On Monday morning, Jay Z launched a new website, tidal.com
For people who are fans of Spotify, it is a platform which enables you to stream music at a fee, albeit a pricy one; which is rather ironic, because the hashtag accompanying its launch was #TidalForAll
Here’s the irony; with a monthly fee of USD. 19.99 per month (about KES 1,800), the accompanying hashtag should be #TidalForAllUnlessYoureBroke
Mr. Sean Carter launched the new venture yesterday with a host of A-list celebrities who included Beyoncé, Madonna, Rihanna, Nicki Minaj, Alicia Keys, Kanye West, J Cole, Daft Punk, Usher and Calvin Harris.
Many of the artists spoke to defend the move; Calvin Harris stated that the customers will feel the difference in sound due to the inclusion of ‘Lossless sound’. Kanye and Jay Z explained that it is time for the musicians to speak out and be given creative control when it comes to how they want streaming to be done, explaining that it is a venture for the customers by the artists themselves.
However, it can be argued that these are lofty defenses behind which they are hiding the fact that they are stealing from their fans; not in the traditional sense of stealing, but through the high charges. For example, put it this way: the cost of streaming with this website will be $240 per year (KES 21,600). Additionally, the cost of a music album is $10 (KES 900) therefore that is 24 music albums in a year. Is it possible to buy 24 music albums in a year? And if it was possible, would you not buy 24 albums in a year as opposed to streaming them online? Let’s not forget that you get to own the album, and it’s not a guarantee that the whole album will be available on tidal.com.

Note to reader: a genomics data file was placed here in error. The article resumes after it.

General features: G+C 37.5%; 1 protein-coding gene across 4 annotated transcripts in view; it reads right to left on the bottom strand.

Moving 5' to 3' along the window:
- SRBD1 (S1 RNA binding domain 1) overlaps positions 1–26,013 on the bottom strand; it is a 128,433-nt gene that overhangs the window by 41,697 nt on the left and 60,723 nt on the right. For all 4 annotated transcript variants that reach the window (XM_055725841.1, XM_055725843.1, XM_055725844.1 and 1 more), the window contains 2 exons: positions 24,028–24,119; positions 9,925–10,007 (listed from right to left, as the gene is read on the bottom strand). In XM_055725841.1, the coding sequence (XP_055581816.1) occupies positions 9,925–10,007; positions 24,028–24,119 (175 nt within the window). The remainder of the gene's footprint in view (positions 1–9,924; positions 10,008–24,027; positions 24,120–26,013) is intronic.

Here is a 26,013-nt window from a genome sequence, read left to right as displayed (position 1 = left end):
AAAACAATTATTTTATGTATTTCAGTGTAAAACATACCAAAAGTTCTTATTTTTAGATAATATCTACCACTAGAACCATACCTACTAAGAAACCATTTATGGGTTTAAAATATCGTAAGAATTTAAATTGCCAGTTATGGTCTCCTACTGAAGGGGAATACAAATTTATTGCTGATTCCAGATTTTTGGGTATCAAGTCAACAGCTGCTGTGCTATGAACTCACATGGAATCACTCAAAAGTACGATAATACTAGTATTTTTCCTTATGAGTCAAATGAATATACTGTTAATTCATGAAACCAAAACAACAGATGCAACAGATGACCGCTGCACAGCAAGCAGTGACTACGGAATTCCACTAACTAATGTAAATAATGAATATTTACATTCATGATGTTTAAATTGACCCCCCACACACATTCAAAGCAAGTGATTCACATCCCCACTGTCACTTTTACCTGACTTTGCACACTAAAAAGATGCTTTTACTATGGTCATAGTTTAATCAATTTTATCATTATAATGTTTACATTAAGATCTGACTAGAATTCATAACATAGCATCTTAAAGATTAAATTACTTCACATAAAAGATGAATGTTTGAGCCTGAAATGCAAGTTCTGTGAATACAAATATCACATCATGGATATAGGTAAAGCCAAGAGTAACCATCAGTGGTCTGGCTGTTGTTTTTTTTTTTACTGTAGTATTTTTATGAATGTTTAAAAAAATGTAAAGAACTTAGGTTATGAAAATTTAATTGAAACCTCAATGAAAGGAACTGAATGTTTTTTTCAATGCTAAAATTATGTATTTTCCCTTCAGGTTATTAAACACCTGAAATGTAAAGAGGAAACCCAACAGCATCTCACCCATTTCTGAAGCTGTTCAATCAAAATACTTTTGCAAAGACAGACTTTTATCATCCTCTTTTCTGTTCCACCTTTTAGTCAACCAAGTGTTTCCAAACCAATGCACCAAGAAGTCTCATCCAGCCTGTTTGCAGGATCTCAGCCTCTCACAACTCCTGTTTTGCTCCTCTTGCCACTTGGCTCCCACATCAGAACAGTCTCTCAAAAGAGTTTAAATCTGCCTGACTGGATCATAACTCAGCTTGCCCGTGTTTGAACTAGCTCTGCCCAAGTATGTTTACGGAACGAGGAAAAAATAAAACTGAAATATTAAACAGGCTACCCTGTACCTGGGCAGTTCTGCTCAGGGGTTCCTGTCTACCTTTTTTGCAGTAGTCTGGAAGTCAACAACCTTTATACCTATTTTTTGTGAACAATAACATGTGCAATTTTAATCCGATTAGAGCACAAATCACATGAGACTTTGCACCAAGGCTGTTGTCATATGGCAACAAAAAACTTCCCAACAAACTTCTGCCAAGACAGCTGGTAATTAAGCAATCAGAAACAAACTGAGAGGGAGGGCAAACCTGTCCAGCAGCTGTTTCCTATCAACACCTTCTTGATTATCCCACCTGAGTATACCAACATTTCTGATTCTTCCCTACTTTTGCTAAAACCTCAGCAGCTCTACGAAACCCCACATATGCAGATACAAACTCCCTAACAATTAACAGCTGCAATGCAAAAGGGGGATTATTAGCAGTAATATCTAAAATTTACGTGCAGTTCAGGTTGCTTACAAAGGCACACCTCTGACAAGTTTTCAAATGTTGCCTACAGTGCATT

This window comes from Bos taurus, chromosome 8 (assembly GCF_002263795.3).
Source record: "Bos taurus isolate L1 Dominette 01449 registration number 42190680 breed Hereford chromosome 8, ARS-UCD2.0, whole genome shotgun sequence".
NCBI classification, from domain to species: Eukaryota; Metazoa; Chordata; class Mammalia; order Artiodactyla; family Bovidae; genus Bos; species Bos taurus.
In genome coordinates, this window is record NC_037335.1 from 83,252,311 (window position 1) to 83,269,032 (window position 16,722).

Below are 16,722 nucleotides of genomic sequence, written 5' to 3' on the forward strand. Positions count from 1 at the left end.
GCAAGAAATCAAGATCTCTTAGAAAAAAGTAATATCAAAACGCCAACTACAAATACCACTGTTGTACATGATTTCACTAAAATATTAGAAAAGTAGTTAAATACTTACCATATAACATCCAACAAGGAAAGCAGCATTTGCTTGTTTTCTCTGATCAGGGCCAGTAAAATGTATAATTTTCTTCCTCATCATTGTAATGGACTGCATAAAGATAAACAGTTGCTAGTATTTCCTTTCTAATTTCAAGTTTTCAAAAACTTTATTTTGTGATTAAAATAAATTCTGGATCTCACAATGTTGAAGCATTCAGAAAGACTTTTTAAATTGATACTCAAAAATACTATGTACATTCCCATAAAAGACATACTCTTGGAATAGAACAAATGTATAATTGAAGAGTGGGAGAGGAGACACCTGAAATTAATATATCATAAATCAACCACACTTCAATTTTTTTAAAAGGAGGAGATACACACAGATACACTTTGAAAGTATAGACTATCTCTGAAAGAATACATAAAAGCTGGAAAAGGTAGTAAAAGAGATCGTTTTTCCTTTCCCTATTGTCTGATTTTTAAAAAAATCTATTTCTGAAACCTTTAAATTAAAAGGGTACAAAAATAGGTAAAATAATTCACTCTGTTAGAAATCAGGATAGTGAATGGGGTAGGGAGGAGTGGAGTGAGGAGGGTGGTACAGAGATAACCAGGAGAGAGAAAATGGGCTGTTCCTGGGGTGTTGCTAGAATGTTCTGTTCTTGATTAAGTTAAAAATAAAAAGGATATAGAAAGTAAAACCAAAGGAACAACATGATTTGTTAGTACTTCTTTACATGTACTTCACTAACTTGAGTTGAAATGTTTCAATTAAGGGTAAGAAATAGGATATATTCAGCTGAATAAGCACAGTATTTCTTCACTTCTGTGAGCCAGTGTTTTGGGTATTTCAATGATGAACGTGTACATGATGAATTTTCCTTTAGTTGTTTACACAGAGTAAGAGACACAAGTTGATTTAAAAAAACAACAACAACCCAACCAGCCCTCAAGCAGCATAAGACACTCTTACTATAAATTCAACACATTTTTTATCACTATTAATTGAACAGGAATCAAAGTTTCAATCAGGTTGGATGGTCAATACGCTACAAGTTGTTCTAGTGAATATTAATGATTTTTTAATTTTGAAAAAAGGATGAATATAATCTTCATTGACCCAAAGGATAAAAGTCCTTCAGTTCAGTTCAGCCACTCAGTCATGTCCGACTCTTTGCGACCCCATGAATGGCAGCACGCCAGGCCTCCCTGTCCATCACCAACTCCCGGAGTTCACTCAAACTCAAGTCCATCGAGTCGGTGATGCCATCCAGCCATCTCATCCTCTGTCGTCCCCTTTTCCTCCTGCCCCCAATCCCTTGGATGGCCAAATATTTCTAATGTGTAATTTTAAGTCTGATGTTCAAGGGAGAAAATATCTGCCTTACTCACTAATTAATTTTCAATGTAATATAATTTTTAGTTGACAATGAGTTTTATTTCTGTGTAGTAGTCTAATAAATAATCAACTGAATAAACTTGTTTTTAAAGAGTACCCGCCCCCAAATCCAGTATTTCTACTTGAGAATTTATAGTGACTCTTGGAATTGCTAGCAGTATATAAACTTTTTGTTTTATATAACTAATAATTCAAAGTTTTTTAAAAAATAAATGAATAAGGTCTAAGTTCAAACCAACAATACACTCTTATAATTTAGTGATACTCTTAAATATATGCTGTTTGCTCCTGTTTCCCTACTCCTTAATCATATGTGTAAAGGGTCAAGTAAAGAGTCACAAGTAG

I don’t think many music lovers would pay $20 per month to receive seemingly higher quality music, while the difference between lossless sound and the normal 320 kbps sound that we’re more familiar with is not that different. However, this will not stop the venture from being a successful one; all these co-owner artists are more conversant with the 1% elite society of the world, those who do not mind paying an arm and a leg to receive music deserving of their status. Moreover, this 1% would most likely constitute 70% of their income from this venture, so I don’t think it’s going to fail.
Cheers to Jay Z’s continued successes, but will he succeed at the expense of seemingly ‘stealing from the poor’? Sounds like a rich man’s Robin Hood.
By: Doug L Fresh
Writer and Poet; has an unhealthy obsession with Outkast, and now Jay Z.